Does Genesis give us hope?

Not a day goes by that there is not some mention of global warming or climate change. Some refer to it in derision or jest while others accept it as “gospel” truth. Honestly, I don’t know one way or the other. I’m certain there are fluctuations in temperatures over a period of time, but I’m not on the “let’s build an ark” as the seas are rising team. For my Millennial and younger readers, if you’re still with me, I grew up in a period of “global cooling!” Yes, especially after two dangerously destructive winters in 1977 and 1978, the science said we were headed for a new glacial age. If you doubt me here is the first paragraph from Wikipedia on the subject of “global cooling.”

Global cooling was a conjecture during the 1970s of imminent cooling of the Earth‘s surface and atmosphere culminating in a period of extensive glaciationPress reports at the time did not accurately reflect the full scope of the debate in the scientific literature.[1] The current scientific opinion on climate change is that the Earth underwent global warming throughout the 20th century and continues to warm.[2]

My steady response to anything posted in the news or even from the scientific community is a definitive “Well, we’ll see!” Yesterday they forecast snow for today. I said “Well, we’ll see!” Today it’s snowing! A true forecast now gives them slightly above 50 percent accuracy over the long haul.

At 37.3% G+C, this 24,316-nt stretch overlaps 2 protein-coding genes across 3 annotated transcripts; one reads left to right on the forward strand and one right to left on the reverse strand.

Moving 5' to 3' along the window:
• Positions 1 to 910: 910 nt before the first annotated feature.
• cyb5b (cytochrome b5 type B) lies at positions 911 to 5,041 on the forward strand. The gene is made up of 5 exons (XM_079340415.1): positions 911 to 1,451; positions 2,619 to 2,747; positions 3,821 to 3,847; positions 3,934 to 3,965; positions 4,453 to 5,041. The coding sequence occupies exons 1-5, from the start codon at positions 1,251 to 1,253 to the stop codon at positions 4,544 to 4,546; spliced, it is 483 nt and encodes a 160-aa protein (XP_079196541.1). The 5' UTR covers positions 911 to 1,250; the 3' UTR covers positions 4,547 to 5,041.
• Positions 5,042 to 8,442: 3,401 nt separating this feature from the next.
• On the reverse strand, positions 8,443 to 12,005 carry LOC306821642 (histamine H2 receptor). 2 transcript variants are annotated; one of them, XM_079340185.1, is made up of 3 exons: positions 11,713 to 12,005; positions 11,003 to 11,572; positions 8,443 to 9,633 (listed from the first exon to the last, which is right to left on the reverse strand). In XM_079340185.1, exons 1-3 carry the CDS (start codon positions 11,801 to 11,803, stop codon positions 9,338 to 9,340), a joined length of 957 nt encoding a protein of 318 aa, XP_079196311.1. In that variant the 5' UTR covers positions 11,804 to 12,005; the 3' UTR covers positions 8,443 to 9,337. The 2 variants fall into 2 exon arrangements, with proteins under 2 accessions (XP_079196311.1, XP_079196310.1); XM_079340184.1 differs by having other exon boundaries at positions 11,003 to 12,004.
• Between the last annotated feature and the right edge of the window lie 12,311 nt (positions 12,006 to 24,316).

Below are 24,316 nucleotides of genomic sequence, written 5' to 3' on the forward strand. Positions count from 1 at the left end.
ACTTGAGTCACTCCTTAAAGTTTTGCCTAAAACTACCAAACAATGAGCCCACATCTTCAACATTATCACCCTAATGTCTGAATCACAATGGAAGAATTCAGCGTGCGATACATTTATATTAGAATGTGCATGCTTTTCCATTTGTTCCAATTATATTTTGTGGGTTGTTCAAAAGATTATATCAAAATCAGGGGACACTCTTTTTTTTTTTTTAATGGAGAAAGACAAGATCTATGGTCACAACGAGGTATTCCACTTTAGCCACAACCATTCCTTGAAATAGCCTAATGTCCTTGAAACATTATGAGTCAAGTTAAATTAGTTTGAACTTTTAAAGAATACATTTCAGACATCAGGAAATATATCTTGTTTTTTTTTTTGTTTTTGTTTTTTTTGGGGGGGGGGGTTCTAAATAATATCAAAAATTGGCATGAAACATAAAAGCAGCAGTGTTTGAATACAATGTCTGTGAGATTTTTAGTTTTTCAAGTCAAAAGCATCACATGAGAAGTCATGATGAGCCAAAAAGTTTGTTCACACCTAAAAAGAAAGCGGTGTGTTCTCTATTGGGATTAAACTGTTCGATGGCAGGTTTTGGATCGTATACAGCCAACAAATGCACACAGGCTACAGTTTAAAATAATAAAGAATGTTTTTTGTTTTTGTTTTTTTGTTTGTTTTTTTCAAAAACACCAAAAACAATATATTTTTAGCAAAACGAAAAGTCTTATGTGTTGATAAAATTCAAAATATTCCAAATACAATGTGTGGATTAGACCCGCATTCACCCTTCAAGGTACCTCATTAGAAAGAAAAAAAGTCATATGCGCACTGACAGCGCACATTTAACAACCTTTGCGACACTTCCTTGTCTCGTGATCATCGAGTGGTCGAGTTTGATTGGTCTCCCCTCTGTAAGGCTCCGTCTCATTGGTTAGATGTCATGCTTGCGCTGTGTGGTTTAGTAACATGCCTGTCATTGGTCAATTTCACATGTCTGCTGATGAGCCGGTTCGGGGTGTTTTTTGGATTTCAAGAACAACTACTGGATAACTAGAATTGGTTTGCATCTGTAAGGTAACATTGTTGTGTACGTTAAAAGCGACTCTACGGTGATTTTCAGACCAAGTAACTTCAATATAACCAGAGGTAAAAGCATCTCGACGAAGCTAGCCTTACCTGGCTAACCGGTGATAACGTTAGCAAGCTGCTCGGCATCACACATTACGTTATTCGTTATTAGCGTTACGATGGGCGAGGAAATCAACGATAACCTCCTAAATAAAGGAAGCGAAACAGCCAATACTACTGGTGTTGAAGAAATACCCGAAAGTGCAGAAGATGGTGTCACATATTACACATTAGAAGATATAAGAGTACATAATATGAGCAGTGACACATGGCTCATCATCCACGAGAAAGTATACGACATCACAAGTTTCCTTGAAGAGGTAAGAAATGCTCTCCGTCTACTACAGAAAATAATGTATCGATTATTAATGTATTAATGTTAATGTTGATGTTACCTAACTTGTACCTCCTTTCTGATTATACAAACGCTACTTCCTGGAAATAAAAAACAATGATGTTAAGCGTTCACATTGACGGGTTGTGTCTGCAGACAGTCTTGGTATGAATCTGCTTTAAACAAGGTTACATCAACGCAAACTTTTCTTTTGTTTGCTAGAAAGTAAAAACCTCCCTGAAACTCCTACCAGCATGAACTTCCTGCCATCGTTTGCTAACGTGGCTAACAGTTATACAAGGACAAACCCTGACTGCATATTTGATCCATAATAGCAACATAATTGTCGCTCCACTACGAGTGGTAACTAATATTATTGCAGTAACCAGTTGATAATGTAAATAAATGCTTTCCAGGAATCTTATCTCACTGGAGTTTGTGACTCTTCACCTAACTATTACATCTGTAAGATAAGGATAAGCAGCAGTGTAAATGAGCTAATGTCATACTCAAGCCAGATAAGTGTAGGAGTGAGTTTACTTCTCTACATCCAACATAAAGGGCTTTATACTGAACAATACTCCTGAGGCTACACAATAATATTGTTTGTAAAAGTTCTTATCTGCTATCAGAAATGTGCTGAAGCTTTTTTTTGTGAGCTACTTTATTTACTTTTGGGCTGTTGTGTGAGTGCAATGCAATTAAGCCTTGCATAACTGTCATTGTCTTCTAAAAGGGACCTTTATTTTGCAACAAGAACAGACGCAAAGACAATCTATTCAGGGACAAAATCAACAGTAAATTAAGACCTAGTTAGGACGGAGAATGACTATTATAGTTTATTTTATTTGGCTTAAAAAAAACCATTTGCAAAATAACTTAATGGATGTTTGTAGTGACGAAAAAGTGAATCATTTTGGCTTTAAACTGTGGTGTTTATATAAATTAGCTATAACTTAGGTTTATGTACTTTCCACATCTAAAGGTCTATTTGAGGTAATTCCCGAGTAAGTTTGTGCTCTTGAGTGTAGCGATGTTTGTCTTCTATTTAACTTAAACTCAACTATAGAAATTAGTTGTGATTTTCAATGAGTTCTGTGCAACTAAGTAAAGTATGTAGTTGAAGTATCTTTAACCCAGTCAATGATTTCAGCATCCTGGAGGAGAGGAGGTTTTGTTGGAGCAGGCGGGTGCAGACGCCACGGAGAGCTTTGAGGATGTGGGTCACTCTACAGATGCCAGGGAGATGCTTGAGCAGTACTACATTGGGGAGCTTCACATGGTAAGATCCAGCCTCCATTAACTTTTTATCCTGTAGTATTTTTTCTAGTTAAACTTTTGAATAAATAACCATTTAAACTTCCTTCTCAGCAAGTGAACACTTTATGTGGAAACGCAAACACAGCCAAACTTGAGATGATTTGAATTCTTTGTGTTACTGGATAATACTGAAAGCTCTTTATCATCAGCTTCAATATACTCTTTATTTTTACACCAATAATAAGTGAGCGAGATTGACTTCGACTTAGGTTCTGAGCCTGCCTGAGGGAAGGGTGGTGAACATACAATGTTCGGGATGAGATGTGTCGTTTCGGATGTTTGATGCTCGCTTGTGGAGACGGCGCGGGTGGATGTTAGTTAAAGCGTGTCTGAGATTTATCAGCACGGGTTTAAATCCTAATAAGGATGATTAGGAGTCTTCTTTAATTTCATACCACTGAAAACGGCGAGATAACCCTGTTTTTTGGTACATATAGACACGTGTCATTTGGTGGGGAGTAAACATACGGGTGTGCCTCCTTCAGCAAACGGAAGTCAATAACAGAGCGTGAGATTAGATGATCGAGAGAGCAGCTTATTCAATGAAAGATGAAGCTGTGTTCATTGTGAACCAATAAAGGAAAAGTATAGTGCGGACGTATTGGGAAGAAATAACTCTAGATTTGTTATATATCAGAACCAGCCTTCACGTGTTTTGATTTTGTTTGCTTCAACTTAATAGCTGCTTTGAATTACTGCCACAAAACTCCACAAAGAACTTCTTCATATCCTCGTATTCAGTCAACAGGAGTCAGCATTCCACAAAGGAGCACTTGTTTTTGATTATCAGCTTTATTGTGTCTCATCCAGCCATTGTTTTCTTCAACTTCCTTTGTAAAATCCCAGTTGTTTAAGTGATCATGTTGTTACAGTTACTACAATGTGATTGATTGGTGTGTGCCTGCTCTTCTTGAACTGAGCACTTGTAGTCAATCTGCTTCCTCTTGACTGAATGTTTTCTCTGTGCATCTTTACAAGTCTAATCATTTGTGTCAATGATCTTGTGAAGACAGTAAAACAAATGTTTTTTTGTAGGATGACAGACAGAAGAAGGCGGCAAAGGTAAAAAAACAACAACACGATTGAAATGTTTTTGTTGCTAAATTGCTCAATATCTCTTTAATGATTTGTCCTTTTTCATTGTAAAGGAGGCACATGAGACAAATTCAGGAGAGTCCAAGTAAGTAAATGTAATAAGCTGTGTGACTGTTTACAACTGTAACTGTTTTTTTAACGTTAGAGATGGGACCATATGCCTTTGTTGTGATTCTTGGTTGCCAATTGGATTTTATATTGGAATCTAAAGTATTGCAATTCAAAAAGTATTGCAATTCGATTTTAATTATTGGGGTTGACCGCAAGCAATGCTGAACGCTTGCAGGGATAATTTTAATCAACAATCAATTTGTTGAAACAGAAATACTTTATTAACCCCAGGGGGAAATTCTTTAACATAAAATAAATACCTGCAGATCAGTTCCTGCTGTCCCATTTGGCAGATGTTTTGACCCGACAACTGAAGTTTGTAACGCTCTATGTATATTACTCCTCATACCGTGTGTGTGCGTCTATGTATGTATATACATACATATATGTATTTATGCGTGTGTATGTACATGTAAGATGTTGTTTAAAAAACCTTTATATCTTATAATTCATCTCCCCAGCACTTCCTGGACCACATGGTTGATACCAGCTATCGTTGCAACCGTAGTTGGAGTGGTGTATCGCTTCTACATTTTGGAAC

Other conjectures are still waiting confirmation. But this morning I served as lector at the 6:45 Mass and the first reading was from Genesis 8:6-13, 20-22. This is the account of Noah in the ark waiting for the water from the flood to recede and allow him and his family to escape from their floating zoo. You may be familiar with the story: Noah releases a raven, then a dove, that returns because there is no place to land, then again and the dove returns with a plucked-off olive leaf, and finally a third time and the dove does not return. Noah and his family and all the animals leave the ark. Noah rejoices that he can escape the stench of the ark and put his feet on solid ground. He offers a sacrifice that pleases the Lord and the Lord makes a promise, a promise that I read this morning in a new way.

When the LORD smelled the sweet odor, he said to himself:
“Never again will I doom the earth because of man
since the desires of man’s heart are evil from the start;
nor will I ever again strike down all living beings, as I have done.
As long as the earth lasts,
seedtime and harvest,
cold and heat,
Summer and winter,
and day and night
shall not cease.”

Whether “global warming” is a thing or not; whether it’s caused by man or not; God says that he will never again doom the earth because of man. That’s a message of hope right out of Genesis.

Does that mean we can be irresponsible? No, not at all! But what is responsible is to major on the majors and minor on the minors. The major issue facing mankind is our need to reconcile with our Maker, the Lord of heaven and earth. Once reconciled through our Lord Jesus Christ his only Son, how we treat each other and the earth he has given us to steward will have more impact than all the uncertain science we pretend to affirm. And please read much more into that statement on scientific facts than I am saying here for now! I want to hear more about the good news of reconciliation with God and man in homilies and if such is the case I expect God to keep his word!

 

Does Genesis give us hope?

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